Last night's Close-Up at 7 special on 1984's Aotea Square riot might well have been a wee bit of a promo for Dave Dobbyn's forthcoming national tour with Brooke Fraser, and its previously unseen footage didn't amount to much. But it was an able and useful look back on an event that seems unreal now.
Mind you, it seemed unreal as it was happening. I was at 89FM's 'Thank God It's Over' concert that day in my capacity as deputy editor of Rip It Up magazine. I wrote about it for the magazine and the report was submitted to the subsequent inquiry. I still have a copy of what I wrote, somewhere under the house, but I think I remember it well enough anyway.
I never saw the original disturbance, on the covered way by the Post Office, but as I emerged from the backstage area, there was already something going on behind the crowd on Queen Street. Police with helmets and long batons. We knew that sight well enough in those days.
I don't actually recall Dave Dobbyn's fateful words - "I wish those riot squad guys would stop wanking and put their little batons away" - but they were audible on a tape given to me later by Californian Ron Kane, a New Zealand music completist who recorded everything. The snatches of conversation caught on the tape were quite vivid: the music stopped (on the order of the police, as it turned out) and thousands of people who had been facing the stage turned around to see a line of riot police blocking their exit from the square. I don't recall the actual words, but there were expressions of disbelief, and then anxiety or anger.
And thus, by shutting off the music and blocking the exits, the police turned a disturbance into a riot. Figuring I'd be writing about it, I walked up behind the front line, where youths were throwing bottles at and taunting a line of police back at the Wellesley Street intersection. Crowds were packed along the footpaths and behind the police.
Something way out of the ordinary was breaking loose. I saw the young guys trying repeatedly to put a bin through the windows of the vacant DFC building. It would be dishonest of me to say it wasn't exciting.
Wendyll Nissen later wrote a dramatic story for the Auckland Star about cowering amongst terrified bystanders nearby. But I didn't feel any threat to my personal safety until the police charged. Like everyone else, I ran like hell. I was in shorts and jandals, and one of my jandals flipped off, leaving me hopping as fast I could around the broken glass. Quite quickly, the police fell back, and I was able to walk up and retrieve the lost jandal.
I watched a little longer, until the police charged again, at which point I decided it was time to head back to the Rip It Up offices. I felt a little chill as I walked past the information centre and saw flames through its smashed windows. On Wellesley Street, a member of the public was trying to dissuade a youth from putting a bin (was our tidy Kiwi status coming back to bite us?) through the windscreen of a stranded car.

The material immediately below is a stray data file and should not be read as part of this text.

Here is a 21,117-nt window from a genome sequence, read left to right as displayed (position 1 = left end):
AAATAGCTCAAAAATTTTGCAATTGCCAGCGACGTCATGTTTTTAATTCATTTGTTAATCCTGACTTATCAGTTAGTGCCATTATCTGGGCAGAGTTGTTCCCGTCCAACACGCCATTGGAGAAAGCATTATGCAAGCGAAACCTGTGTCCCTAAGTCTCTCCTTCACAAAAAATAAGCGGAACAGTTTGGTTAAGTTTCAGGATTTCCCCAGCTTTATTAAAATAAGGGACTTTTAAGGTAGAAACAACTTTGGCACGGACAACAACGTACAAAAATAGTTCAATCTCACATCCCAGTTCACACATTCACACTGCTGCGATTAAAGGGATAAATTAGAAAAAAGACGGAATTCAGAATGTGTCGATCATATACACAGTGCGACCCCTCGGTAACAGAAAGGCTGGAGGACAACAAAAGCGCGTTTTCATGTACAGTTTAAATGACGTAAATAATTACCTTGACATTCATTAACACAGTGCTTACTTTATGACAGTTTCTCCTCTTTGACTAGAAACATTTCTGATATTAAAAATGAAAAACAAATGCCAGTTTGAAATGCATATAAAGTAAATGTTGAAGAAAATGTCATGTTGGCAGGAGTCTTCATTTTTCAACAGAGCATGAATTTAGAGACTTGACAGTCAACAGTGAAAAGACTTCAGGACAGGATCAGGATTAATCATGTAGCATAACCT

I left not long after for a gig at the Windsor Castle - bringing with me the astonishing news of rioting on Queen Street - but the looting carried on. We tried to have a look on the way back from the Windsor, but a policeman stopped us on Symonds Street. Someone was running around with a gun, he said. It wasn't true but we didn't disbelieve it at the time.
So what happened? Well, things were different then. People just bowled up with their own booze, lots of it, and drank it in the sun all afternoon. The role of excess alcohol in what happened can't be escaped.
But the police were different too. The 1981 Springbok tour had hardened them, set them against sections of the public, seen them equipped with the helmets and long batons. But in a more general sense, they were a confrontational force, rather than one of order. The team policing unit would go to pubs at closing and basically pick fights. It wasn't entirely surprising that a chance to hit back snowballed the way it did.
In the end, I concur with what Dave Dobbyn said last night: a whole confluence of factors converged on Aotea Square that Friday; not least among them a sense of release with the end of the Muldoon era. Society was shifting and something was due to blow. I've been caught up in two riots in my life (the other was the Poll Tax riot in London, which we missed a good deal of by going to the pub) and in both cases there was poor policing, but also a tipping point of public permission from the wider crowd.
Three weeks later, I was in my parents' backyard in the Hutt Valley, waiting for a barbecue banquet to be served. Amongst the guests were a senior Maori policeman, a friend of my parents I had not met before.
"So," said my Dad, showing his usual tact. "Russell reckons your guys blew it at Aotea Square."
"Yeah …" said the policeman, quietly. "We did."
PS: I'm off to Wellington for a few days from this morning. Hopefully, I'll be able to pop in on Parliament for the second reading of the Civil Union Bill, and I've blagged my way into the The Seventies in New Zealand: A Decade of Change conference. And, of course, I'm going to see my Mum. I may or may not post tomorrow, but I expect there'll be something new from the crew.
PPS: Only Camilla could innocently put it to Don Brash that didn't he have a couple of gay MPs, and worry that they might be scared to come out in the current climate. "I don't think there's any evidence that gays in the National Party caucus have been afraid to express their sexuality … I don't think there are any. But I could be wrong …" he said this morning on b. Wow.